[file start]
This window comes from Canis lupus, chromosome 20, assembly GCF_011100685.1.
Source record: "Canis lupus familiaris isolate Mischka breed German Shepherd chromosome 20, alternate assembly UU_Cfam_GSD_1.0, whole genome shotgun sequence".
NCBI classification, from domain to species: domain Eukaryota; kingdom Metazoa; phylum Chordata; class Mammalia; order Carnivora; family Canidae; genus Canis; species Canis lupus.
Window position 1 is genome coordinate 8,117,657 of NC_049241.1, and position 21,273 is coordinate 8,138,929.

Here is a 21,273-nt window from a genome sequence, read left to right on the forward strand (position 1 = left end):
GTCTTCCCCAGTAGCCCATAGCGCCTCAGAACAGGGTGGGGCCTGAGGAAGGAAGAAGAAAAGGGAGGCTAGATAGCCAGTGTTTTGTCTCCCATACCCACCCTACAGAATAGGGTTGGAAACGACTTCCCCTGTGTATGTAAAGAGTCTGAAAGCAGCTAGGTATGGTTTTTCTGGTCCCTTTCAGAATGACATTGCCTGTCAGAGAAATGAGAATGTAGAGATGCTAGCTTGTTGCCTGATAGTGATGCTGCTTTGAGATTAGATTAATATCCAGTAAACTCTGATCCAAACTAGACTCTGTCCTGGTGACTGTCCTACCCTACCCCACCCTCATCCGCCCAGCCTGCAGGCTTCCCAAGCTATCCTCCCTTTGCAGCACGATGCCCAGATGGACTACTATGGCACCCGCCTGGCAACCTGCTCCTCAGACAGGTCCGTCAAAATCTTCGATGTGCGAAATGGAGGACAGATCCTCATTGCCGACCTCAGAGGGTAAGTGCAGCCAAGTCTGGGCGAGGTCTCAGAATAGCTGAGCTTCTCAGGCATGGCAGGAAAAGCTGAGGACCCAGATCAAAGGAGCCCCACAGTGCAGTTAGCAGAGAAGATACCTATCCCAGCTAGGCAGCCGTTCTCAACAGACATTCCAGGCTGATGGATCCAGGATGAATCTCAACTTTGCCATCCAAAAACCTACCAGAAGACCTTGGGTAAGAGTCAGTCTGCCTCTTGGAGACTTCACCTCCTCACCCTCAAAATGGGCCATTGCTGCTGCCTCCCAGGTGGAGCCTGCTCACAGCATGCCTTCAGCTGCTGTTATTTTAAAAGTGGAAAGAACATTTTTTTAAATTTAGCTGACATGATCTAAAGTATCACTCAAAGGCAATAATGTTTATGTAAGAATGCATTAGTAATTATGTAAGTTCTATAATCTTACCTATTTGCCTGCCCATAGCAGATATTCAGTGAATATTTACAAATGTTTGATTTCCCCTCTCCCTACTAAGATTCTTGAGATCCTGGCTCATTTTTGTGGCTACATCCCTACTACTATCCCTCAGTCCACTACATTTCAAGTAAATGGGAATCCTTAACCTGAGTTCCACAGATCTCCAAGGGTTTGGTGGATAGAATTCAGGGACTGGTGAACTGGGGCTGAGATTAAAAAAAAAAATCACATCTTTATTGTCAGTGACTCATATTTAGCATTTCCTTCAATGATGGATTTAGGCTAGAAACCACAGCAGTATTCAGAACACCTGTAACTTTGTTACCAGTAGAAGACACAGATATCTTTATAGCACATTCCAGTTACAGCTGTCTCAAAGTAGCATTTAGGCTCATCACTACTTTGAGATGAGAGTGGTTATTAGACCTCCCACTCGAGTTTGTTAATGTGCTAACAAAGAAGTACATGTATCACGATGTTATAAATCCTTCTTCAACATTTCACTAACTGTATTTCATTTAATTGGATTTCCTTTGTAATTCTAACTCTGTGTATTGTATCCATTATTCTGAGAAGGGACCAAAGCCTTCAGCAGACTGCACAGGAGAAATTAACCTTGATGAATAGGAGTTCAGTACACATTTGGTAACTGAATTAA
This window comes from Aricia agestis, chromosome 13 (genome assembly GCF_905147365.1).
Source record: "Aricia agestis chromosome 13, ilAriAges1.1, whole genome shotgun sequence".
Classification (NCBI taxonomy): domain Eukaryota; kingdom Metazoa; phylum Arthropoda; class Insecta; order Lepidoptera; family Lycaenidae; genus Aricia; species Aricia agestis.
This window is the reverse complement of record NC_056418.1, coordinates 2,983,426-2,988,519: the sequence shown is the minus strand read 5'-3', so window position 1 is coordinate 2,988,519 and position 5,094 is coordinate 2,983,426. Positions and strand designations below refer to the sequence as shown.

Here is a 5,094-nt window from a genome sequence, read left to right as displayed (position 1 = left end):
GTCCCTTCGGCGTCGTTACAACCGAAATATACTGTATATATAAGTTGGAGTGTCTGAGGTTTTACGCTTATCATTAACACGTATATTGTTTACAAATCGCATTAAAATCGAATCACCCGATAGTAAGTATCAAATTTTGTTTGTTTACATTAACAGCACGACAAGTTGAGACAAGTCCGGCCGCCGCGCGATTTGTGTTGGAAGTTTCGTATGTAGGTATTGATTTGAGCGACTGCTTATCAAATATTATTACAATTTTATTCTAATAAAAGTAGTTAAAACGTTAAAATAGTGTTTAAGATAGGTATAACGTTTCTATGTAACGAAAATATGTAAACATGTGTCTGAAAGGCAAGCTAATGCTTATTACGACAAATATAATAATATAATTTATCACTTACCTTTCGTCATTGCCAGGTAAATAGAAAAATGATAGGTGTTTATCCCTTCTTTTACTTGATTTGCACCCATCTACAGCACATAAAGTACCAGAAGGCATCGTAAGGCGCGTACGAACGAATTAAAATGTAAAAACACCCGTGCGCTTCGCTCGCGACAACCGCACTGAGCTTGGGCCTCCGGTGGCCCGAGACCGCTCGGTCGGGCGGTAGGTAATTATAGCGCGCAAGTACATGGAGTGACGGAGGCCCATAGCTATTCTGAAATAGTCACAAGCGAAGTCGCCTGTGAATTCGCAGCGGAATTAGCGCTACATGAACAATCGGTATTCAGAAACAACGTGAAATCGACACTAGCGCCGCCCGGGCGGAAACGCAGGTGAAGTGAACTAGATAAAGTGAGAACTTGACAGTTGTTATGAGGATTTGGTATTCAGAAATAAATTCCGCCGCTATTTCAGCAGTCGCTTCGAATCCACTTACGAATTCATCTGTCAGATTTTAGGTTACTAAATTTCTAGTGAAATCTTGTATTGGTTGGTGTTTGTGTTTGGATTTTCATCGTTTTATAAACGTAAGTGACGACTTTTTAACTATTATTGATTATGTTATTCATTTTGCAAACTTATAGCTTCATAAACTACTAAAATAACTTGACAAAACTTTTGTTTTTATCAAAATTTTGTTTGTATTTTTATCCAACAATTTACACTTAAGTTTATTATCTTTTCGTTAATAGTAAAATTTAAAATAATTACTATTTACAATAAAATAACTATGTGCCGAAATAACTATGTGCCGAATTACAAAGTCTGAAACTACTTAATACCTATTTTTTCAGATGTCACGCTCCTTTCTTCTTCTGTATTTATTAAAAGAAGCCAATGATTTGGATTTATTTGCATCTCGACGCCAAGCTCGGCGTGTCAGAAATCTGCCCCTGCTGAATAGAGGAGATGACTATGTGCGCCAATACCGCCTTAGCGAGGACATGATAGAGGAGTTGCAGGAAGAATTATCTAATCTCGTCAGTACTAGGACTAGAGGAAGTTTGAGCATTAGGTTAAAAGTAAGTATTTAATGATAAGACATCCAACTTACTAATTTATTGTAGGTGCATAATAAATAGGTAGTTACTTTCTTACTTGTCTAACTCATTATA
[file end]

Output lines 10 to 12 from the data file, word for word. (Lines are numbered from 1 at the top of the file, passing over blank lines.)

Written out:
This window is the reverse complement of record NC_056418.1, coordinates 2,983,426-2,988,519: the sequence shown is the minus strand read 5'-3', so window position 1 is coordinate 2,988,519 and position 5,094 is coordinate 2,983,426. Positions and strand designations below refer to the sequence as shown.

Here is a 5,094-nt window from a genome sequence, read left to right as displayed (position 1 = left end):
GTCCCTTCGGCGTCGTTACAACCGAAATATACTGTATATATAAGTTGGAGTGTCTGAGGTTTTACGCTTATCATTAACACGTATATTGTTTACAAATCGCATTAAAATCGAATCACCCGATAGTAAGTATCAAATTTTGTTTGTTTACATTAACAGCACGACAAGTTGAGACAAGTCCGGCCGCCGCGCGATTTGTGTTGGAAGTTTCGTATGTAGGTATTGATTTGAGCGACTGCTTATCAAATATTATTACAATTTTATTCTAATAAAAGTAGTTAAAACGTTAAAATAGTGTTTAAGATAGGTATAACGTTTCTATGTAACGAAAATATGTAAACATGTGTCTGAAAGGCAAGCTAATGCTTATTACGACAAATATAATAATATAATTTATCACTTACCTTTCGTCATTGCCAGGTAAATAGAAAAATGATAGGTGTTTATCCCTTCTTTTACTTGATTTGCACCCATCTACAGCACATAAAGTACCAGAAGGCATCGTAAGGCGCGTACGAACGAATTAAAATGTAAAAACACCCGTGCGCTTCGCTCGCGACAACCGCACTGAGCTTGGGCCTCCGGTGGCCCGAGACCGCTCGGTCGGGCGGTAGGTAATTATAGCGCGCAAGTACATGGAGTGACGGAGGCCCATAGCTATTCTGAAATAGTCACAAGCGAAGTCGCCTGTGAATTCGCAGCGGAATTAGCGCTACATGAACAATCGGTATTCAGAAACAACGTGAAATCGACACTAGCGCCGCCCGGGCGGAAACGCAGGTGAAGTGAACTAGATAAAGTGAGAACTTGACAGTTGTTATGAGGATTTGGTATTCAGAAATAAATTCCGCCGCTATTTCAGCAGTCGCTTCGAATCCACTTACGAATTCATCTGTCAGATTTTAGGTTACTAAATTTCTAGTGAAATCTTGTATTGGTTGGTGTTTGTGTTTGGATTTTCATCGTTTTATAAACGTAAGTGACGACTTTTTAACTATTATTGATTATGTTATTCATTTTGCAAACTTATAGCTTCATAAACTACTAAAATAACTTGACAAAACTTTTGTTTTTATCAAAATTTTGTTTGTATTTTTATCCAACAATTTACACTTAAGTTTATTATCTTTTCGTTAATAGTAAAATTTAAAATAATTACTATTTACAATAAAATAACTATGTGCCGAAATAACTATGTGCCGAATTACAAAGTCTGAAACTACTTAATACCTATTTTTTCAGATGTCACGCTCCTTTCTTCTTCTGTATTTATTAAAAGAAGCCAATGATTTGGATTTATTTGCATCTCGACGCCAAGCTCGGCGTGTCAGAAATCTGCCCCTGCTGAATAGAGGAGATGACTATGTGCGCCAATACCGCCTTAGCGAGGACATGATAGAGGAGTTGCAGGAAGAATTATCTAATCTCGTCAGTACTAGGACTAGAGGAAGTTTGAGCATTAGGTTAAAAGTAAGTATTTAATGATAAGACATCCAACTTACTAATTTATTGTAGGTGCATAATAAATAGGTAGTTACTTTCTTACTTGTCTAACTCATTATA